Evidence suggests that asthma may make it more likely that a person will develop migraine and tension headaches.
Asthma is a chronic condition that affects the lungs and causes difficulty breathing. Headaches are not a common symptom of asthma. However, some evidence notes that living with asthma may make a person more susceptible to headaches.
Additionally, headaches can also be a side effect of asthma medication.
This article reviews the link between headaches and asthma, medications that may cause headaches, what an asthma headache feels like, and treatment options.
In a 2015 study, researchers found that asthma
The researchers suggest the exact cause is unknown. However, the following may link the two conditions:
- Mast cell degranulation: Mast cells provide signals to the immune system.
- Autonomic dysfunction: Issues with the autonomic nervous system that controls automatic processes, such as heartbeat.
- Shared genetic or environmental factors: A 2018 study suggests that, like individuals with asthma, people with migraine often go to the hospital when air quality is poor.
In a small 2017 study, researchers found that people living with asthma have a
A 2019 study showed a potential bidirectional relationship between migraine and asthma. In other words, a person with migraine has a
A 2021 study found similar results, indicating that migraine and asthma both increase a person’s risk of developing the other condition.
Current research provides no clear answer as to why there is a link between the two conditions.
Common asthma medications include:
- leukotriene receptor antagonists
- short- and long-acting inhaled muscarinic antagonists
- short- and long-acting inhaled beta 2 agonists
- inhaled corticosteroids
A person can consider speaking with a doctor about changing medication if they develop headaches after taking them. A healthcare professional may be able to recommend an alternative.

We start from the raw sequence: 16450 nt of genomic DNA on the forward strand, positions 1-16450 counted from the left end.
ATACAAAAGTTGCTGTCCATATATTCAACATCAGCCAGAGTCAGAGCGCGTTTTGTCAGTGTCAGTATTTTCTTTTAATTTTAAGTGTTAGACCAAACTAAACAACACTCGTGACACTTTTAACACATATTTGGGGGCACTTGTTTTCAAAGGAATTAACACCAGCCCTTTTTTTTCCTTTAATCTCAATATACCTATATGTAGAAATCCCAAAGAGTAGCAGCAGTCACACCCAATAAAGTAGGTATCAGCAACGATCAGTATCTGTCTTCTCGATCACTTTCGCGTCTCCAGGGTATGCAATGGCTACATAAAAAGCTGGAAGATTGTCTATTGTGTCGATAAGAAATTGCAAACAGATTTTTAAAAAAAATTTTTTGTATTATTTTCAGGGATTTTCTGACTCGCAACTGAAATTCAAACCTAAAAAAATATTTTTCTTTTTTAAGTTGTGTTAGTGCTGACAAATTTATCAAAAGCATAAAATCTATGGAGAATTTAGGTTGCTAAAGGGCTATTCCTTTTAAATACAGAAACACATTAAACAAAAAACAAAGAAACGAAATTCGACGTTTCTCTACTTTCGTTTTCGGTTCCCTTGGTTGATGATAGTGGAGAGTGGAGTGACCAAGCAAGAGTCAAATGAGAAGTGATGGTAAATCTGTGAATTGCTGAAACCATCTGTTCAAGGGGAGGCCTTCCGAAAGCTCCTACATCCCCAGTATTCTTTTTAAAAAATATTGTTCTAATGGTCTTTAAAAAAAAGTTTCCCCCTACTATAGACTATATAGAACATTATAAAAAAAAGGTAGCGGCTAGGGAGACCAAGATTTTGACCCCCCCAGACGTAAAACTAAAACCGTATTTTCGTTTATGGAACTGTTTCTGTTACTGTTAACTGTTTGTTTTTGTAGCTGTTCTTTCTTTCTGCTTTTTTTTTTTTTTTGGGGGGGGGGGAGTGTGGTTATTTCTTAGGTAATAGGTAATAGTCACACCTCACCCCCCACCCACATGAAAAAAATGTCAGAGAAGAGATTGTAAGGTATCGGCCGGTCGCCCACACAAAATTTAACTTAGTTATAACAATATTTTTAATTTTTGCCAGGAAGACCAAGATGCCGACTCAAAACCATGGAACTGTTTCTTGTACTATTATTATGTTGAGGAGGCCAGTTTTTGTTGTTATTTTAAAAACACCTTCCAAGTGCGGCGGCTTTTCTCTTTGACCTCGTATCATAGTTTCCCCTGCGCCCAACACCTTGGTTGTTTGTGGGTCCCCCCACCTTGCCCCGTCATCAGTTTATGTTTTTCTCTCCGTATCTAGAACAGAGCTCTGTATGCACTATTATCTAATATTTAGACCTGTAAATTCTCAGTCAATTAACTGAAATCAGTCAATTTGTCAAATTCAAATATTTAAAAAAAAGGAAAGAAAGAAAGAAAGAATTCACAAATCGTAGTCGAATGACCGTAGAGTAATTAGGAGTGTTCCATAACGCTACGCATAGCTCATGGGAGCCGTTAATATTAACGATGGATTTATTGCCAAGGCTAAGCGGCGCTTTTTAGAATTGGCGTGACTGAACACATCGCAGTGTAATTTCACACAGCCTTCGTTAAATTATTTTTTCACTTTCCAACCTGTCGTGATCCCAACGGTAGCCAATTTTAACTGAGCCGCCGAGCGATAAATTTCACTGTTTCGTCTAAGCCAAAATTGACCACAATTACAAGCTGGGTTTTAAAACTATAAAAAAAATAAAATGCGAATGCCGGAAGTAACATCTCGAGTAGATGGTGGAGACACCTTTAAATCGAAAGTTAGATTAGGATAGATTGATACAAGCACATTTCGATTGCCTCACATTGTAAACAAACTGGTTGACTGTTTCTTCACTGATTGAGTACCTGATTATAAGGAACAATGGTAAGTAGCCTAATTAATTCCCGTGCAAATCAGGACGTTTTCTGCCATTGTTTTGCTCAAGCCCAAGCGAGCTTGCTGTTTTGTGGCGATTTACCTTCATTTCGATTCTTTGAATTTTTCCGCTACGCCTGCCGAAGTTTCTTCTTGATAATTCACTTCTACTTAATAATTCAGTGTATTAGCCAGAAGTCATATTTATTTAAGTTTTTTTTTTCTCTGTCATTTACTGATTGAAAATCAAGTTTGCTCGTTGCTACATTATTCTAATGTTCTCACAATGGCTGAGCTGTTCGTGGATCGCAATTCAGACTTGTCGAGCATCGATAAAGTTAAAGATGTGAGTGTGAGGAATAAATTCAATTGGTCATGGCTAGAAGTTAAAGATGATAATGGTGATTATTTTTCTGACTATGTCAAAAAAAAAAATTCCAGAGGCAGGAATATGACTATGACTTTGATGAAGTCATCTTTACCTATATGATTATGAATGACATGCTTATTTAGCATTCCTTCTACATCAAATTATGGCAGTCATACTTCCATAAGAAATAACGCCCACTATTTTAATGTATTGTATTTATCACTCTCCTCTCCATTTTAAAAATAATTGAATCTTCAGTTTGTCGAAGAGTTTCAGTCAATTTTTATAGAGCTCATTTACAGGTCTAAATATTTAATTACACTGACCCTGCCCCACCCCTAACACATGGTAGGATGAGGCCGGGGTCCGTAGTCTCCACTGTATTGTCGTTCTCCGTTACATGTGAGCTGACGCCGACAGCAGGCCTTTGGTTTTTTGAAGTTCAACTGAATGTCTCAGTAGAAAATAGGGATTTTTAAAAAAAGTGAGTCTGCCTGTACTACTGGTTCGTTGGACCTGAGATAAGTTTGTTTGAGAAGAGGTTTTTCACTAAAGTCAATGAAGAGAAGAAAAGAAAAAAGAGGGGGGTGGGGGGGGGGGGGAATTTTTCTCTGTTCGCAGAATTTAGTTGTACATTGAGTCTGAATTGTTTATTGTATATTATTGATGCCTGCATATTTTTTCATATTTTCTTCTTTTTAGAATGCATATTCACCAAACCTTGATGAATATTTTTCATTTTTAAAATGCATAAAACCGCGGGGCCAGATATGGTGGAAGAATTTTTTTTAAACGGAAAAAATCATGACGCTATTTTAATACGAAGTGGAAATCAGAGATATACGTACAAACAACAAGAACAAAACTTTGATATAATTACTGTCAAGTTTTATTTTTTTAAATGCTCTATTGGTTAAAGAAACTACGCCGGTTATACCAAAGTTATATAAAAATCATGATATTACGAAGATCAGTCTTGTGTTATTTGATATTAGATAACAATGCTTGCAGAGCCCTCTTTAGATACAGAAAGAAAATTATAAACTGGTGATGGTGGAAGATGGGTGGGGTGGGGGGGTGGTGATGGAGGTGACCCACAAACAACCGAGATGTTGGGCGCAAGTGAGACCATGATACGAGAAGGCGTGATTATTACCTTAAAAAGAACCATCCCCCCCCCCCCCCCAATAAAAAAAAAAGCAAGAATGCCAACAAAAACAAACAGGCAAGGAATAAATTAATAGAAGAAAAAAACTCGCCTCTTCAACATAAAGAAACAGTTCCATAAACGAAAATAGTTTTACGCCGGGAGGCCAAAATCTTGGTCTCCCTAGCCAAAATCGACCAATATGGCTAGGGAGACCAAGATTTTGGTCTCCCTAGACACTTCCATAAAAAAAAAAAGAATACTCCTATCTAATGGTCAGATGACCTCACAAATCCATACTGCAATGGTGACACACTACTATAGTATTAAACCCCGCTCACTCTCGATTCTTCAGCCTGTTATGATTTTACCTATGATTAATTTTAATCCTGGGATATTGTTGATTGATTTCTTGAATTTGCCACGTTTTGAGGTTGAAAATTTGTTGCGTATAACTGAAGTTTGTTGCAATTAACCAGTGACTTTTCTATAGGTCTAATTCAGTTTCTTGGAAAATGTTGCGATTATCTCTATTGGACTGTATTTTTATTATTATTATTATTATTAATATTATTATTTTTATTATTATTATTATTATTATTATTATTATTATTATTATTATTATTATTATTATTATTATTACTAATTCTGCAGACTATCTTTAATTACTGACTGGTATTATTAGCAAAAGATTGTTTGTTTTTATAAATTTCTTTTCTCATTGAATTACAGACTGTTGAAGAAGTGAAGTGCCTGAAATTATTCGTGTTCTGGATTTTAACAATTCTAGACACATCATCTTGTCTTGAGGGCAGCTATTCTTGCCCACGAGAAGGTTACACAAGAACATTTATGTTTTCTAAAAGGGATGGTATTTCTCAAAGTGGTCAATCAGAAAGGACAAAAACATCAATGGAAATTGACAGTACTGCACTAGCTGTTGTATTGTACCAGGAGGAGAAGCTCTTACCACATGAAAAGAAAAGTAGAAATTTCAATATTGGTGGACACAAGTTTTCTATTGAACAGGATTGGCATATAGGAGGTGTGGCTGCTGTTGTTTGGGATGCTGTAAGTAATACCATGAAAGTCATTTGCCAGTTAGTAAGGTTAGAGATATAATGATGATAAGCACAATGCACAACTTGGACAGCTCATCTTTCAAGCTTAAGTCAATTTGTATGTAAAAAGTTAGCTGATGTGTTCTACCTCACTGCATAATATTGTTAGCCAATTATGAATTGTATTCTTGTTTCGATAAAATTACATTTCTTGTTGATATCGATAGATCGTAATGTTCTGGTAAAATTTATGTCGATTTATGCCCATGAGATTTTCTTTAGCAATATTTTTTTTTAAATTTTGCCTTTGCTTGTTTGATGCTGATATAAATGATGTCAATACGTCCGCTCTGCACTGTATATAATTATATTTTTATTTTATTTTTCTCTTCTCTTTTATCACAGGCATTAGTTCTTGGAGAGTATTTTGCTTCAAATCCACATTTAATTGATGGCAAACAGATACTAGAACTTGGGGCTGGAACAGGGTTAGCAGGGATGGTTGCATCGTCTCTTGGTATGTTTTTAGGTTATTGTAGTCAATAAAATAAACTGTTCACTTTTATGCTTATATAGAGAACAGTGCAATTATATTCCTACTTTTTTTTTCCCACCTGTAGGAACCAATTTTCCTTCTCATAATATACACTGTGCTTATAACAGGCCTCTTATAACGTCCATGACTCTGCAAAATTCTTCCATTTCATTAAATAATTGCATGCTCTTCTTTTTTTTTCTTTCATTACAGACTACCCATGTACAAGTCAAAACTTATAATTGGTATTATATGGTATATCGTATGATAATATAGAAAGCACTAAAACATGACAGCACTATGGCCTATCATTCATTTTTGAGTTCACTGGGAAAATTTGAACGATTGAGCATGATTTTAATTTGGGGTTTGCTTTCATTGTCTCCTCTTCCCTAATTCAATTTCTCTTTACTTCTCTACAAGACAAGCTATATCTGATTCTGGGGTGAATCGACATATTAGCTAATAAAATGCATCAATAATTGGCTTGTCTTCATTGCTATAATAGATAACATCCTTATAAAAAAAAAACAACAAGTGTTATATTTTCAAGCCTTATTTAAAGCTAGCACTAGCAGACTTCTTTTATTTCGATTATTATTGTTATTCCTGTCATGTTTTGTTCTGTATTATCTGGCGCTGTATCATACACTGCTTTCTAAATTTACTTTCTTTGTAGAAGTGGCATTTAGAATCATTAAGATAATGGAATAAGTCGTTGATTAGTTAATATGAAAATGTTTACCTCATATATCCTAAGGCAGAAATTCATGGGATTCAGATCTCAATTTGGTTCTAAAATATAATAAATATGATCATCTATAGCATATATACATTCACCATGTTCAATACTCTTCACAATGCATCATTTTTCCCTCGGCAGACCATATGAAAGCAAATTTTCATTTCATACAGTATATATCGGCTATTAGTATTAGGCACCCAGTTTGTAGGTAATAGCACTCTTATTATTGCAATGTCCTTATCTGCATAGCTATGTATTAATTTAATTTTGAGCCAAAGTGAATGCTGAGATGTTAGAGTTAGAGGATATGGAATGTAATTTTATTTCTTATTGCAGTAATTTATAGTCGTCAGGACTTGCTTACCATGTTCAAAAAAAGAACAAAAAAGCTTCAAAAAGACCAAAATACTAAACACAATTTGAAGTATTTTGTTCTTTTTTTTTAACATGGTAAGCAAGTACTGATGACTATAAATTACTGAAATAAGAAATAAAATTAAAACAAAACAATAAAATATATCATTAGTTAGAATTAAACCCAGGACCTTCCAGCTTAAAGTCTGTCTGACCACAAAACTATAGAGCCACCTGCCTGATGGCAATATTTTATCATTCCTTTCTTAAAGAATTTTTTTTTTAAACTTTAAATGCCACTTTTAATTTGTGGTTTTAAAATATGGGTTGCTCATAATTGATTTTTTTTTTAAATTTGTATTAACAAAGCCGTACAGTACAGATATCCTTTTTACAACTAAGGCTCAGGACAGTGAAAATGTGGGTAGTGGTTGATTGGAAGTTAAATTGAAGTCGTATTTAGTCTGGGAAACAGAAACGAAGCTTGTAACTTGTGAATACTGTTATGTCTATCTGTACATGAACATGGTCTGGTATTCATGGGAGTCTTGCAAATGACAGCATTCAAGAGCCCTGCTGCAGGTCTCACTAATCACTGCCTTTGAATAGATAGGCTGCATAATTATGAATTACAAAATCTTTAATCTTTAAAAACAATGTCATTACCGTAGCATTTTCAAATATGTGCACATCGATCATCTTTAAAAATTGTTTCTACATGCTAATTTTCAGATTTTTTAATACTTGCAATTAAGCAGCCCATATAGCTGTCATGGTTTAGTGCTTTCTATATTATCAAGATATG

How a headache feels depends on the type.
A migraine headache
Other possible symptoms can include:
- sensitivity to light
A tension headache tends to involve constant, mild to moderate pain. It often affects both sides of the head. It may also cause tenderness in the surrounding muscles and scalp and tightness in the forehead.
Asthma can cause several symptoms, including:
- tightness or pain in the chest
- shortness of breath
There is no cure for asthma. However, taking medications and avoiding triggers can help prevent or minimize symptoms.
Triggers involve anything that causes symptoms to flare up.
If a person experiences tension headaches as a side effect of asthma medications, over-the-counter pain relievers can help.
Medications that may help during a migraine attack include:
- triptan drugs
- combination analgesics
- ergot derivative drugs
- nonsteroidal anti-inflammatory drugs
- anti-nausea medications
To help prevent migraine headaches, a doctor may prescribe or recommend:
A person should consult a doctor the first time they experience asthma symptoms.
They should also consider contacting a doctor if their medications do not seem to be working effectively or are causing side effects such as tension headaches or migraine.
Asthma and allergy resources
To discover more evidence-based information and resources for living with asthma and allergies, visit our dedicated hub.
Some research notes there may be a link between asthma and certain types of headaches. Evidence suggests that people with asthma have a higher risk of developing tension headaches and migraine, and vice versa.
However, researchers still do not understand why this link exists. Sometimes, headaches may be a side effect of certain asthma medications.
A person should consider contacting a doctor if they develop new symptoms or side effects from medications.